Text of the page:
". If funkyness was a desease, (never mind the) Stars would be buried deep under the covers. Aeroplane is like an addicitive trip past an impossible amount of musical styles, with a lovely eletrofunk-vibe as base. From horns to synths, sick basslines to catchy britpop and from smokedfilled lounge to hypnotic techno – nothing is shunned away from, everything is in it, and the result is absolutely perfect...
(Never mind the) Stars delivers complete, varied eighties-funk, mixt with electro, techno, britpop, seventies rock, cheeky humor and a Prince-feel as the proverbial godly cherry on top." (translated from dutch) - Music From NL

"about "France""

"'France' is centered around a blistering bass backdrop and an infectious synth motif that takes its cues from the likes of Guy Called Gerald, The Future Sound Of London, Daft Punk and The XX. A sound that's at home in the ebbs and flows of Shoreditch gutters, the smoke filled cafes of Amsterdam and on the sweat soaked floors of Ibiza clubs alike - Never Mind The Stars do their very best to defy categorization." - stereoboard


Out on strfckr rcrds
"We don't care about the music" 2009
"Holiday" 2010
"Scratch my Back" 2010
"France" 2010
"Young Love" UK single out, 28th feb, 2011
"My Girl" NL single, out 3rd jan, 2011
"There was a time" NL, June 6th 2011
"New Life" duet with Sam Obernik 9th sept 2011

"We don't care about the remix" 2009
"Holiday" 2010
"Young Love EP" UK single out, 28th feb, 2011
"My Girl EP" NL single, out 3rd jan, 2011
"New Life - remixes" Free giveaway oktober 2011
"the Zeezicht Sessions (unplugged versions of Aeroplane)" Free givaway november 2011

"Aeroplane" 30th May 2010
"Death of Hype" 9th Sept 2011



Singer/songwriter/multi instrumetalist/producer Aka Simon Little's dream of going back to the UK (a born londoner living in amsterdam) came a step closer to reality when 2 singles of the debut album "Aeroplane" made it to the A playlist of 100 regional stations in the UK! They where even given their own 'genre' (pop with funk, electro, club and indie) by the UK press, calling the sound "Dam Pop"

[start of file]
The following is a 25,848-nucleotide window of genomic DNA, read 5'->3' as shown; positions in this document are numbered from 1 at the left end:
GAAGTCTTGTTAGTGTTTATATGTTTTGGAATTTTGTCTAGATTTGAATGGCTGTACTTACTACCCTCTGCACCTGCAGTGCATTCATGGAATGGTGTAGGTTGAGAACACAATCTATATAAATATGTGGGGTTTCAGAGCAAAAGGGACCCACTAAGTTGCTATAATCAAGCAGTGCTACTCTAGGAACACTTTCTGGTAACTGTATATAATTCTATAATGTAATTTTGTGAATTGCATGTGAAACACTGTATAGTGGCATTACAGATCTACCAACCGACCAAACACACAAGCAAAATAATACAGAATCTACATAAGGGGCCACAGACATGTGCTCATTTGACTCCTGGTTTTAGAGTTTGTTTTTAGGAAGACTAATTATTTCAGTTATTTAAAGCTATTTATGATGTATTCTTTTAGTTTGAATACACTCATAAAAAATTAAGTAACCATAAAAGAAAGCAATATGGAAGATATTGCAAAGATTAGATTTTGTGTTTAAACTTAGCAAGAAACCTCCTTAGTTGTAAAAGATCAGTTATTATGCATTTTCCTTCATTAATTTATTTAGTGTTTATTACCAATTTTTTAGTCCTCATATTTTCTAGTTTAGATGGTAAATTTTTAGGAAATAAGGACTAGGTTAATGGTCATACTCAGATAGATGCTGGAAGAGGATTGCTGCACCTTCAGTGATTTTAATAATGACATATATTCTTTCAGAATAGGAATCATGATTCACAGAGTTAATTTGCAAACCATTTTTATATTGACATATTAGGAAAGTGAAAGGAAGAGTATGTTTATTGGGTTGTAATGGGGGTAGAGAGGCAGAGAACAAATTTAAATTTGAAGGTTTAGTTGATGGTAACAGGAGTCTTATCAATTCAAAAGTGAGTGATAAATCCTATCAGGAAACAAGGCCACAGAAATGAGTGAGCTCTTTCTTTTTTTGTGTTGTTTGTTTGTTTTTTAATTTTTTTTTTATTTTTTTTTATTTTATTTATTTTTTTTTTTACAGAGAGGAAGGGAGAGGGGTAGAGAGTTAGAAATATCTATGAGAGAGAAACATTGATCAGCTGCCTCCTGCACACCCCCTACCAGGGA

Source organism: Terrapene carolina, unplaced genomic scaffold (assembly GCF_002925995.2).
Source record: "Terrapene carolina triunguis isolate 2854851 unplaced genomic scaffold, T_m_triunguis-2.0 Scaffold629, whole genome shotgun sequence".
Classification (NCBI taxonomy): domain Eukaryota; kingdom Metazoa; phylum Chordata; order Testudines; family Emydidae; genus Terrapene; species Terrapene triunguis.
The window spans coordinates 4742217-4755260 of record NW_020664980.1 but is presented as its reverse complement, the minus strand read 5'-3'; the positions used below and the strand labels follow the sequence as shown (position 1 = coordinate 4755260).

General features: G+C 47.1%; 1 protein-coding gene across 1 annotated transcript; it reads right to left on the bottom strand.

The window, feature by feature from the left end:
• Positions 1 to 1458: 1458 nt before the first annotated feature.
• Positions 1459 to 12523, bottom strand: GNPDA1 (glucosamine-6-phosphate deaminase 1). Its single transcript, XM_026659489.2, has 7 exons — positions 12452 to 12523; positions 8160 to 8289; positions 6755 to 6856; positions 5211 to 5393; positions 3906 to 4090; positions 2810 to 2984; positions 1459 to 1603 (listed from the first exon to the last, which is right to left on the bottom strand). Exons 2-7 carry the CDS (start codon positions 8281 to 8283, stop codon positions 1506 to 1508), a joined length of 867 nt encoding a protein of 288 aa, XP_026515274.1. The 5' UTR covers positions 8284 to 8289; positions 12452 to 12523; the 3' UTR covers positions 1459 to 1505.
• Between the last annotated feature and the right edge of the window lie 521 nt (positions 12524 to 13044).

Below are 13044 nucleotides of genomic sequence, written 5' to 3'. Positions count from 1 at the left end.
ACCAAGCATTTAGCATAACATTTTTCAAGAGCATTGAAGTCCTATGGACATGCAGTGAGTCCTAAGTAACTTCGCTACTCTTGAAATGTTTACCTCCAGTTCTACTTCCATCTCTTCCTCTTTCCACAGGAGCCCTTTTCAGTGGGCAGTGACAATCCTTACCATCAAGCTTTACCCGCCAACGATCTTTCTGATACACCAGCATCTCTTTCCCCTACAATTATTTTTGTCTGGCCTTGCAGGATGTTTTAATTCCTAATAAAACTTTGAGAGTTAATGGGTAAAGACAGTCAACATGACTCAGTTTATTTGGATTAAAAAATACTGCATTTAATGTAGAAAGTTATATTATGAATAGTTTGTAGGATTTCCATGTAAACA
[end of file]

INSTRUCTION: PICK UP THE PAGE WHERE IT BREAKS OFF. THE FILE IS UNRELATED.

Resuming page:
Second album features eclectic guests from Holland, like Bertolf, Dennis and the Souldiers, but also from the UK Sam Obernik, ( she's had a world wide no.1 hit with Tim de Luxe's "just wont do" (and 2 others in UK/Russia)), plus spots from members of Zapp4 quartet and the A'dam Klezmer Band, and has just been release (sept 2011) to RAVING reviews!

With a fresh new line up for live, they have been chosen for the Popronde 2011, after being "Serious Talent" on 3fm (Dutch national radio) and 3voor12's "Hollandse Nieuwe" the year before: its a full fledged tour, going to 13 cities in 2 months!

Always trying to be a little different than the rest has given them lots of hurdles, which they are keen to jump over in years to come, making pop music their own way.
Never mind the stars, here's (Never mind the) Stars!

about our first album:
`Dam Pop` scene from Benelux releases Never Mind the Stars debut


Not since the days of Belgium New Beat in the nineties has the Benelux scene been at the forefront of European music but that is set to change in April with the first release from the Dam Pop genre`s foremost exponents NEVER MIND THE STARS. The folk , funk fusion sites the likes of Joni Mitchell through to James Brown as it`s key influences and comes straight out of the Netherlands` hot bed of music, Amsterdam.

Further influences that also permeate through the scene and the soon to be released landmark debut album include A Guy Called Gerald and Future Sound of London as well as unavoidable comparisons with the seminal Daft Punk. Undoubtedly a sound that is likely to become a real import for those heading to Europe this Spring and Summer as the sexy groove laden Dam Pop sound penetrates the UK holiday goers and clubbers alike.

The new album ,Aeroplane, sets the scene perfectly for what the growing scene epitomises combining electro synth dynamism, sassy bass lines reminiscent of funktastic Bootsy`esque riffs and vocals that make the back of your neck wish it could grow more hair. The amazing thing about the new Dam Pop sound is that as explained it does not emanate from the streets of New York but the chilled canal lined streets of Amsterdam , where the club scene has embraced the sounds that leading light of NMTS , Simon Little ,has honed and nurtured over many years; performing on the same stage as some of the jazz greats such as George Benson at esteemed events like the Montreux Jazz Festival right through to the the clubs of the Central Station area of Amsterdam. Simon has also worked with the likes of Candy Dulfer, Kid Creole, the Saints, Scumfrog and Sam Obernik not to mention Lady Gaga`s creative partner Chew Fu.

Highpoints of the album without doubt include the likes of the hypnotic ‘Holiday` through to the totally dirty sound of ‘Green` not to mention the slick delivery of ‘Let Me Inside` which gives a definite nod to some of the classic soul of the early Nineties. The other ironic aspect of the album and the Dam Pop scene is that it`s leading innovator and founder of Never Mind the Stars is infact British born and has taken many of his influences to the lowlands and melded them into a sound which has a distinct anti pop sound which adds to the irony of the Dam Pop scene.

Already having been tipped by the leading lights at Radio 1 , the future is looking bright for the growing scene and the next few months will see new exponents releases and the trailblazing Simon Little import the Dam Pop vibe into the UK and take things to another level.